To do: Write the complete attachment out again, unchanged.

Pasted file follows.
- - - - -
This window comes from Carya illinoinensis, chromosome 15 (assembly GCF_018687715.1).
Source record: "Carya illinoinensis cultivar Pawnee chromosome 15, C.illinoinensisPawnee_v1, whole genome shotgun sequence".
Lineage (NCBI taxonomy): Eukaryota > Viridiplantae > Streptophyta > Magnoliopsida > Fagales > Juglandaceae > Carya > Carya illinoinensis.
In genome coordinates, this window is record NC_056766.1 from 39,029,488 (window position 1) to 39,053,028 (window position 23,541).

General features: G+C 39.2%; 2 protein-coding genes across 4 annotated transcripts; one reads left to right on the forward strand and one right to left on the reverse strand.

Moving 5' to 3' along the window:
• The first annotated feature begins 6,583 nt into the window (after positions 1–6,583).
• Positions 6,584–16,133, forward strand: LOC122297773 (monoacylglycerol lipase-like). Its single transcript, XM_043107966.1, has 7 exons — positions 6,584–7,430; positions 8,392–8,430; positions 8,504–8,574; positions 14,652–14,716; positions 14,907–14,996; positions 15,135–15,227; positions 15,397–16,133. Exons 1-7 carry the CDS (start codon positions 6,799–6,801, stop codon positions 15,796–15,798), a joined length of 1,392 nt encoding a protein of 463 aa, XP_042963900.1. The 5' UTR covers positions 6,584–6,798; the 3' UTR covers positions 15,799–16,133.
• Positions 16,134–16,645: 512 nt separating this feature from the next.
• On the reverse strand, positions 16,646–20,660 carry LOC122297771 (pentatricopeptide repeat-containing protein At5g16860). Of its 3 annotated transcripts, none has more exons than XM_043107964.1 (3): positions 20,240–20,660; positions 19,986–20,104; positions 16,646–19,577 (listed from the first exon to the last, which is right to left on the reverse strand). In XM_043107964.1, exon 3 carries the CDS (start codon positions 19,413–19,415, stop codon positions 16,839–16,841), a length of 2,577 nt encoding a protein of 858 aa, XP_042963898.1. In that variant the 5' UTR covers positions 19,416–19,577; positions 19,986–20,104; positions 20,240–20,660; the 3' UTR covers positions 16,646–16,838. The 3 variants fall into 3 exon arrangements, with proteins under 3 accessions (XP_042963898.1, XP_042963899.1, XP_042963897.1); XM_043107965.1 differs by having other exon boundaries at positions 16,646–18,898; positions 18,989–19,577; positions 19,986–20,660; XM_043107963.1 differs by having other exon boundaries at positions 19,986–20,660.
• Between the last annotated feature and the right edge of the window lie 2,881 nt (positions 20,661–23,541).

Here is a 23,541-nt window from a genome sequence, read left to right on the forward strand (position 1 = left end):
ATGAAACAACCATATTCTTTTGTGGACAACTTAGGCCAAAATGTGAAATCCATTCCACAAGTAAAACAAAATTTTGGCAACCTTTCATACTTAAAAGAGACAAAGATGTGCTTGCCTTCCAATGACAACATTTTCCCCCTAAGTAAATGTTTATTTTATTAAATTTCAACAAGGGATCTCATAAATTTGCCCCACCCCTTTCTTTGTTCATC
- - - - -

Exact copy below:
This window comes from Carya illinoinensis, chromosome 15 (assembly GCF_018687715.1).
Source record: "Carya illinoinensis cultivar Pawnee chromosome 15, C.illinoinensisPawnee_v1, whole genome shotgun sequence".
Lineage (NCBI taxonomy): Eukaryota > Viridiplantae > Streptophyta > Magnoliopsida > Fagales > Juglandaceae > Carya > Carya illinoinensis.
In genome coordinates, this window is record NC_056766.1 from 39,029,488 (window position 1) to 39,053,028 (window position 23,541).

General features: G+C 39.2%; 2 protein-coding genes across 4 annotated transcripts; one reads left to right on the forward strand and one right to left on the reverse strand.

Moving 5' to 3' along the window:
• The first annotated feature begins 6,583 nt into the window (after positions 1–6,583).
• Positions 6,584–16,133, forward strand: LOC122297773 (monoacylglycerol lipase-like). Its single transcript, XM_043107966.1, has 7 exons — positions 6,584–7,430; positions 8,392–8,430; positions 8,504–8,574; positions 14,652–14,716; positions 14,907–14,996; positions 15,135–15,227; positions 15,397–16,133. Exons 1-7 carry the CDS (start codon positions 6,799–6,801, stop codon positions 15,796–15,798), a joined length of 1,392 nt encoding a protein of 463 aa, XP_042963900.1. The 5' UTR covers positions 6,584–6,798; the 3' UTR covers positions 15,799–16,133.
• Positions 16,134–16,645: 512 nt separating this feature from the next.
• On the reverse strand, positions 16,646–20,660 carry LOC122297771 (pentatricopeptide repeat-containing protein At5g16860). Of its 3 annotated transcripts, none has more exons than XM_043107964.1 (3): positions 20,240–20,660; positions 19,986–20,104; positions 16,646–19,577 (listed from the first exon to the last, which is right to left on the reverse strand). In XM_043107964.1, exon 3 carries the CDS (start codon positions 19,413–19,415, stop codon positions 16,839–16,841), a length of 2,577 nt encoding a protein of 858 aa, XP_042963898.1. In that variant the 5' UTR covers positions 19,416–19,577; positions 19,986–20,104; positions 20,240–20,660; the 3' UTR covers positions 16,646–16,838. The 3 variants fall into 3 exon arrangements, with proteins under 3 accessions (XP_042963898.1, XP_042963899.1, XP_042963897.1); XM_043107965.1 differs by having other exon boundaries at positions 16,646–18,898; positions 18,989–19,577; positions 19,986–20,660; XM_043107963.1 differs by having other exon boundaries at positions 19,986–20,660.
• Between the last annotated feature and the right edge of the window lie 2,881 nt (positions 20,661–23,541).

Here is a 23,541-nt window from a genome sequence, read left to right on the forward strand (position 1 = left end):
ATGAAACAACCATATTCTTTTGTGGACAACTTAGGCCAAAATGTGAAATCCATTCCACAAGTAAAACAAAATTTTGGCAACCTTTCATACTTAAAAGAGACAAAGATGTGCTTGCCTTCCAATGACAACATTTTCCCCCTAAGTAAATGTTTATTTTATTAAATTTCAACAAGGGATCTCATAAATTTGCCCCACCCCTTTCTTTGTTCATC